Yesterday, Monday 26th March 2018, was the first day of a three day election poll for Egypt’s presidency. The incumbent president Abdel Fattah al-Sisi only has one opponent: Moussa Mostafa Moussa. He is not very well known: even my Egyptian colleague on my War Studies course said that he knew of him but had forgotten his name. When I asked who was running, he replied ‘Sisi and Sisi’. Many young people are boycotting what they call a ‘charade’ election, even though voting in Egypt is compulsory. Fines for not voting are seldom imposed; there are simply too many people in Egypt.
One other contender, a former military chief of staff (Sisi is also ex-military), Sami Anan, was going to run but pulled out after he wars arrested and accused of ‘running without the army’s permission’ (FT, 27.3.18).
Results of the election are due on 2nd April 2018 and the next term will last four years.
Moussa Mostafa Moussa
According to The Guardian, 65 year old architect and French educated Mustafa Moussa, leader of the Ghad party, is a supporter of Sisi. He entered the race late on and hasn’t led much of a campaign. His party formerly endorsed Sisi and apparently he only decided to enter at the last minute when everyone else ‘pulled out’. There are no posters of him in the streets; only Sisi. Moussa has not been critical of his opponent and has said that it was important to step forward or the election would have turned into a referendum.
In terms of his entering the presidential race, some say: ‘he is running solely to lend a veneer of credibility to events’ (Guardian, 25.3.18). Moussa has denied this and has said:
‘I’m no puppet. I’m a leader, in all things including my business. Whoever wants a puppet could get one from the 104 political parties… We entered with the aim of winning. I think I have the chance’ (Guardian, 25.3.18).
Of the others who were interested in running, five (again according to the Guardian), were either jailed or barred from taking part. Former prime minster Ahed Shafiq dropped out of the race and former military chief of staff, Sami Anan, was arrested for entering. Another candidate, Colonel Ahmed Konsowa, was jailed for ‘making a campaign video in military uniform’ (Guardian, 25.3.18). There was a leftist lawyer, Khaled Ali, and former president Anwar Sadat’s nephew. Both pull out of the race saying that they were coerced to do so.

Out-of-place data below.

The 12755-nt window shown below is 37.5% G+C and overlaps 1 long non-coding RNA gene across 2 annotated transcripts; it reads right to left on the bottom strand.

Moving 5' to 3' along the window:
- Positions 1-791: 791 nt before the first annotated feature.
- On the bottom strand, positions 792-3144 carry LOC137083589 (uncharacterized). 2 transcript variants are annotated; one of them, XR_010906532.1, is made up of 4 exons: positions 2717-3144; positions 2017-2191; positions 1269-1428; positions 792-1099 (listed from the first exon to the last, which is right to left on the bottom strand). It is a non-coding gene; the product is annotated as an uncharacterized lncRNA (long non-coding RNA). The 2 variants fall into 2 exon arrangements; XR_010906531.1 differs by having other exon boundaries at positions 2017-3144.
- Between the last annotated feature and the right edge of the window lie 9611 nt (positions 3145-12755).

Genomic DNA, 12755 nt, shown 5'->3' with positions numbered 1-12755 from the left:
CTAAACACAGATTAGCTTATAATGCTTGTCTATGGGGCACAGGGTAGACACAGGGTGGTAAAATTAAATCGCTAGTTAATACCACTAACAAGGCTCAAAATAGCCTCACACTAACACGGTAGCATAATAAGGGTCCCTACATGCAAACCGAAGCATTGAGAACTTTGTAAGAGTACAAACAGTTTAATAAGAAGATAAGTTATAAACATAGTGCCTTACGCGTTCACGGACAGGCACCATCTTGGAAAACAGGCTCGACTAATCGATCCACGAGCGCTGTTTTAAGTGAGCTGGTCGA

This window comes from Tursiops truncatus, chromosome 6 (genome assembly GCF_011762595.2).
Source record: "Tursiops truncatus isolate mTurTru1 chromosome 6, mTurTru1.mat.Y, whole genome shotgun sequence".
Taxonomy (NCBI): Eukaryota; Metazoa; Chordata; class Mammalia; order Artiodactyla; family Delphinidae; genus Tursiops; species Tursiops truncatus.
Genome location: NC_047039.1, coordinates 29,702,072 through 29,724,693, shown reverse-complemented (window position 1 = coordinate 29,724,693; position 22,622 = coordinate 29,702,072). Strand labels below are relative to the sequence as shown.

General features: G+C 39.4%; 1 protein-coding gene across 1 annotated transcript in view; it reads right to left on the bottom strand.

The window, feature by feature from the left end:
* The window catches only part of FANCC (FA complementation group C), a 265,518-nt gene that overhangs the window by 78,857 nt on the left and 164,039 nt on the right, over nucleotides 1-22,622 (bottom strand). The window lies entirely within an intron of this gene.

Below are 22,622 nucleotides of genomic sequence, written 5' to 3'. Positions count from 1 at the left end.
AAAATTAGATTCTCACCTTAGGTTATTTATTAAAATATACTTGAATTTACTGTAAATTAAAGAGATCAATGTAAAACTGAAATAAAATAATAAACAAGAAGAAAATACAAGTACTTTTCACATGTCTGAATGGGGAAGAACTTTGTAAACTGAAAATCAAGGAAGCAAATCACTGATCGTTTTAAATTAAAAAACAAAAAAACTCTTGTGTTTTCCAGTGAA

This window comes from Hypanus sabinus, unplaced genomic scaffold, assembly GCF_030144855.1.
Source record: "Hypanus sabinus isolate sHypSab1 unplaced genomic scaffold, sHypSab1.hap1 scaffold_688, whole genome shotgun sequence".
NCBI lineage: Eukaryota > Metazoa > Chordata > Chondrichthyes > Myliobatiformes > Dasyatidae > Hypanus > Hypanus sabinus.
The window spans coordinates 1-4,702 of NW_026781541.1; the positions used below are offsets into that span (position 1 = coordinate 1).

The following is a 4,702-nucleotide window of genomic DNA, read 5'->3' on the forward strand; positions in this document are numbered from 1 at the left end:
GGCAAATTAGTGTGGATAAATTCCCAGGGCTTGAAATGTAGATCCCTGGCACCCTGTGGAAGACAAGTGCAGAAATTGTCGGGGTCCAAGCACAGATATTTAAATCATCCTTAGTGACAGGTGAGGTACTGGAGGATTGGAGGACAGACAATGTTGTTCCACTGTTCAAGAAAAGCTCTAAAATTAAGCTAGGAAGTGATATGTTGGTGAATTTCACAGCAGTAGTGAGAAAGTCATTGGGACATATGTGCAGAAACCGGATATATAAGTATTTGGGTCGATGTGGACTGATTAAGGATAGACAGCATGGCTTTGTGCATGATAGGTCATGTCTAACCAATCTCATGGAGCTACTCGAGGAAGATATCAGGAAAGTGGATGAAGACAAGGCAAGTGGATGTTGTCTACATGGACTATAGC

Sisi came to power when he led a military coup in 2013 against the democratically elected Muslim Brotherhood president, Mohamed Morsi, who himself came to power after the former military leader, Hosni Mubarak, was ousted from government in the Arab Spring protests of 2011. He is presently held in prison. People became disenchanted with Morsi and had concerns that he was trying to Islamize Egyptian politics and so, despite being democratically elected in 2012, the protesters who had come together in 2011 to oust Mubarak re-emerged in their droves in 2013 to express continued dissatisfaction with the regime.
During the second wave 0f protests in 2013, Sisi brutally suppressed the protests and almost 1,000 pro Morsi protesters were killed in one day in what came to be known as the ‘Rabaa Massacre’ (Vox, 26.3.18). Interim President at that time, Adly Mansour, declared a state of emergency, thereby allowing them to impose military law.
In 2014, Sisi held a ‘presidential election’ in which he allegedly won 96.9% of the vote. Once established in power, he outlawed the Muslim Brotherhood as a terrorist group and they were forbidden to take part in politics.